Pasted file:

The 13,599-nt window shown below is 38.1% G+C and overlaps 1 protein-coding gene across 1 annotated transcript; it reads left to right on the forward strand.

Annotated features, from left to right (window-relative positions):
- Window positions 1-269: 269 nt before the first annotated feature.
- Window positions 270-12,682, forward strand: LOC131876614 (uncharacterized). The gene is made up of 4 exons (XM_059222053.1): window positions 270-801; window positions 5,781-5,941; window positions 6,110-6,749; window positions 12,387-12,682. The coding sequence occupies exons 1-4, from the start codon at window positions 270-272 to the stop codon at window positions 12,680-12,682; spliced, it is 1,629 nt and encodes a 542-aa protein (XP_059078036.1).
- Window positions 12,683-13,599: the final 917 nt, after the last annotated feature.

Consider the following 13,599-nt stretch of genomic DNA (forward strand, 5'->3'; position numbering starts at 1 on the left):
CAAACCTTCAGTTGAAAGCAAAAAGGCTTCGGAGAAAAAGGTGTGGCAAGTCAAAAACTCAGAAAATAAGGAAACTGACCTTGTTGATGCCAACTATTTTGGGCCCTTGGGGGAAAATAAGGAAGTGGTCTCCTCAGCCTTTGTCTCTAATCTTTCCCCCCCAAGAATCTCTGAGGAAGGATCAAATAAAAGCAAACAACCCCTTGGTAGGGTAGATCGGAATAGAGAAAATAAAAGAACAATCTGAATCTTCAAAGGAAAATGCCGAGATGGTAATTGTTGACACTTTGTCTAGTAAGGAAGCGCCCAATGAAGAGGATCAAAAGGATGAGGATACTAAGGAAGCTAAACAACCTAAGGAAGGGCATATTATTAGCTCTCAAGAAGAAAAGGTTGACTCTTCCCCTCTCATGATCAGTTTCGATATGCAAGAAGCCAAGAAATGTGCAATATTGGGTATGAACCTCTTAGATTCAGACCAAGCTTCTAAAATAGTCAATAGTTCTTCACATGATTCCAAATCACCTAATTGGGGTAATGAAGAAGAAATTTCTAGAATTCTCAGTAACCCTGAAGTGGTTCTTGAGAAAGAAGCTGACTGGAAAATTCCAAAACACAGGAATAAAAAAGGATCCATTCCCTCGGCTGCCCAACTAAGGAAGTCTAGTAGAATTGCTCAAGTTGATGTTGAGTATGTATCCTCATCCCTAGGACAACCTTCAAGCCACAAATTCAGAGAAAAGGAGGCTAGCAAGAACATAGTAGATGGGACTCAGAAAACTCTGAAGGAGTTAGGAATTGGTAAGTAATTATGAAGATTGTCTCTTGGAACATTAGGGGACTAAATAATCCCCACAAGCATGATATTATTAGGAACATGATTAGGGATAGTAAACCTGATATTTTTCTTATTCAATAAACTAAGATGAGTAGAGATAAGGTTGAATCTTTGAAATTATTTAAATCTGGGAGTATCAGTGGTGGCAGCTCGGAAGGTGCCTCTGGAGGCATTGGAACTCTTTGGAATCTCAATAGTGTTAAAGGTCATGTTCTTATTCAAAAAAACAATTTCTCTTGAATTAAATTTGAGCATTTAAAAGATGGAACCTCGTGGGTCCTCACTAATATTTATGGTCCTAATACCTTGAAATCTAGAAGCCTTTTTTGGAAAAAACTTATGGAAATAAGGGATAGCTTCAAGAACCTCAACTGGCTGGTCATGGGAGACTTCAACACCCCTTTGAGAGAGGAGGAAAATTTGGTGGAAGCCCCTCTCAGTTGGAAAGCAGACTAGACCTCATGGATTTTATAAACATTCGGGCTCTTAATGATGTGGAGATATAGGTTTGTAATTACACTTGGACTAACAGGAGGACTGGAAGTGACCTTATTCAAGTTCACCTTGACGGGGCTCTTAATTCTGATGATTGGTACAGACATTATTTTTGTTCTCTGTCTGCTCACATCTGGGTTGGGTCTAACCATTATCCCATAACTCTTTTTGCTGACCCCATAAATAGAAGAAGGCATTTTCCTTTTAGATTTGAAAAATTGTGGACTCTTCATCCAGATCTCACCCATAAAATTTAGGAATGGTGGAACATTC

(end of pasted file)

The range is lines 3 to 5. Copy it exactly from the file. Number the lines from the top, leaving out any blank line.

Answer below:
- Window positions 1-269: 269 nt before the first annotated feature.
- Window positions 270-12,682, forward strand: LOC131876614 (uncharacterized). The gene is made up of 4 exons (XM_059222053.1): window positions 270-801; window positions 5,781-5,941; window positions 6,110-6,749; window positions 12,387-12,682. The coding sequence occupies exons 1-4, from the start codon at window positions 270-272 to the stop codon at window positions 12,680-12,682; spliced, it is 1,629 nt and encodes a 542-aa protein (XP_059078036.1).
- Window positions 12,683-13,599: the final 917 nt, after the last annotated feature.